Friday, December 30, 2016

How and why to stop buying videogames on sale

Last January I resolved to not buy any games on sale. I mostly stuck to my resolve, although I ended my resolution a bit early. I bought more new games, mostly for consoles, and I did play the games I bought. When I got a PS4, I allowed myself to buy three games on sale, but I've only extensively played one of them. The games I impulse buy are rarely ones I devote much time to playing.

If you have the luxurious problem of having too many games to play, and you find yourself impulse-buying a lot of games, I recommend not buying games on sale. When you invest more money in a game, you feel more obligation to actually play it, and hopefully have fun and feel some fleeting sense of  "accomplishment". But if you don't have a lot of money to spend on videogames, definitely shop the sales (and remember that Nintendo rarely puts Pokemon/Mario/Kirby games on sale)! I didn't buy any humble videogames bundles this year and at first it felt like I was missing out, but I actually didn't miss out on much.

Here's some helpful self-talk for talking yourself out of buying more videogames:
"If it turns out I really want that game later, I can buy it at full price."
"It's not saving money if I don't play any of the games I buy."
"When will I play this game?"

I pretty much stopped buying games in genres I don't actually play. As interesting as the FPS genre may be, I don't like the gameplay. I also tend not to get into strategy videogames. I like visual novels, but I only like to play one at a time. I think I have way more platformers than I'll ever play. Basically, I have enough videogames, and the main reason I buy more is to feel like I'm a part of the gaming community at large. But that also means that the games I do play tend to be things like Pokemon or Final Fantasy XV. I like the idea of playing hipster videogames, but I'm such a snob that the only things that draw me to indie games are really cute art or unusual storytelling mechanics--like Pony Island.

I also think a helpful rule for me would be to play games within a week of buying them. When I can still remember what the game was about and why I bought it, I feel more excited to play the game. There is a certain charm to "discovering" a game you've owned for a while though! I know I'm not the only one with this problem. Do you consider spending $8-$15 a month on games you won't play to be useful for the thrill of shopping? Or is it more efficient to spend $40 every few months on a title you're hyped for? My rate of videogame consumption is pretty low, so I think my current system is working well for me.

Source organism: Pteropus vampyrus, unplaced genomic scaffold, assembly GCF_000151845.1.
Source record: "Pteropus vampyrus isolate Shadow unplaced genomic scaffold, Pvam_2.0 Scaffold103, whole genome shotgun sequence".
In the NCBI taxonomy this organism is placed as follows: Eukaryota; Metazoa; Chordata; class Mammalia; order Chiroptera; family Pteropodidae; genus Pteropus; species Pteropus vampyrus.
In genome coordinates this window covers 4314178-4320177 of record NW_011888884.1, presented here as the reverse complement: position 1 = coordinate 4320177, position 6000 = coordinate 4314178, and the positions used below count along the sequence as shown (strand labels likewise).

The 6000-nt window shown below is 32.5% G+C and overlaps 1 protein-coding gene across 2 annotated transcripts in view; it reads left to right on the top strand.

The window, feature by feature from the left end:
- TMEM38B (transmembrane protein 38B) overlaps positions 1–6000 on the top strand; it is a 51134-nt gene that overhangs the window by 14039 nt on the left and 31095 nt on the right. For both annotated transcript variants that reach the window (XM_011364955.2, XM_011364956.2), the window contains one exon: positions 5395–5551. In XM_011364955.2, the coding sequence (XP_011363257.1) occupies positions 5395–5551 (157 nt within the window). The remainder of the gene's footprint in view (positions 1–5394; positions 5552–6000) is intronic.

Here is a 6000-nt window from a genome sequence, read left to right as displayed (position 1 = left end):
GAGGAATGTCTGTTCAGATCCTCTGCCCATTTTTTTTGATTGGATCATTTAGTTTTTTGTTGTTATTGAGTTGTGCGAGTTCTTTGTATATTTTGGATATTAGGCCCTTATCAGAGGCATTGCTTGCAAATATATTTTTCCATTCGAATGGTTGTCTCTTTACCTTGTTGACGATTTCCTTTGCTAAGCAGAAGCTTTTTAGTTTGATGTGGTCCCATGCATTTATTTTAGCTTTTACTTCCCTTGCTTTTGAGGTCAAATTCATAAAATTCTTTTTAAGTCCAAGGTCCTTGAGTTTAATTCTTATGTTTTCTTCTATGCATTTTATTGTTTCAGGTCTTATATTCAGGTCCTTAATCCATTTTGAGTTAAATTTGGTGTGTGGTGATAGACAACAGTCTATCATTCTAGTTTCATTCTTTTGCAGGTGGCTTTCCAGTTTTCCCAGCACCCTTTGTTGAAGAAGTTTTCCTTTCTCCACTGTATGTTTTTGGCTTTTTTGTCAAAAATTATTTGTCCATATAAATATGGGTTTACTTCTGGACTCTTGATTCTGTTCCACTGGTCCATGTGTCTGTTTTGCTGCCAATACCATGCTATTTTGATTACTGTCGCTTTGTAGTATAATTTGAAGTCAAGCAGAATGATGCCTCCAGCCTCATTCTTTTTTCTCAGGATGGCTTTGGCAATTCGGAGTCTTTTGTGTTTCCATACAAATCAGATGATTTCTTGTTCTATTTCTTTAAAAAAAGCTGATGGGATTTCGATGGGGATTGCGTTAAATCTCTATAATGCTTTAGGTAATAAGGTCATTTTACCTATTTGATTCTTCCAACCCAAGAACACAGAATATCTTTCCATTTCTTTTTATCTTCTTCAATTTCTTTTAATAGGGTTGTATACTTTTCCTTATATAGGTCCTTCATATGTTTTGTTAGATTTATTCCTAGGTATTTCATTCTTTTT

Saturday, January 16, 2016

Undertale and determination, power, and passivity

SPOILERS for Undertale

I was pumped to beat Undertale. I had given up on learning how to dodge all of Asgore's attacks and I decided to go back and get the Temy armor. I farmed glasses for gold and sent Tem to college for 1000 G, and then farmed some more to get the armor. And... I was able to beat the boss this time! Except he wasn't the final boss! I died a few times to Photoshop Flowey, but I soon gave up. I watched the endings on YouTube. I might not have beaten the game but I enjoyed the time I spent playing it, and it made me reflect on the nature of determination, power, and mercy in games. I wish I had time to make these thoughts longer and more organized, but I don't, so I'll consider myself lucky to just get them down. Also I LOVE the soundtrack.

Undertale is a game about determination--the determination to forgive or kill everyone. By giving up, did I lose the game? In a normal RPG, if I had lost to the boss, I could go level up some more, or make some cooler armor, or possibly go do some sidequests and just forget about the final boss. But since Flowey takes away your ability to save (the game goes straight into his fight, and there's no option to run away or defer the fight), it makes the game more frustrating. And while the game's bullet-hell-based combat system is innovative, I suck at it. I don't have the patience or determination to play those kinds of games, so I didn't get to officially exercise mercy or "get" to the end. I think game-wise, I'm okay with that, because boss fights have never been my favorite part of a game.  

Control and power and major themes of Undertale. I didn't like the parts where I lost control over what happened to my save file, but it was necessary for the plot. And the best, pacifist ending doesn't give you any levels, which is a way for the player to say, "hey, I care more about seeing what happens if I don't kill anyone than feeling powerful right now." Undertale without leveling is kind of an anti-rpg because there's no satisfaction from seeing arbitrary numbers climb up (so by necessity, combat must be skill-based). The idea that you'll be happiest if you give up power and control over the world is a very religious one (and one that many religions share--Christianity, Zen Buddhism, and Taoism at least). The way the game lets you choose between fighting and "action"ing an enemy feels like the difference between choosing "fight" and "skill" in a JRPG. It doesn't even feel like it will be relevant later on, but it definitely is. Oh, and the way you could actually "flee" the boss fight with Undyne was genius, even though I felt stupid when I had to look it up.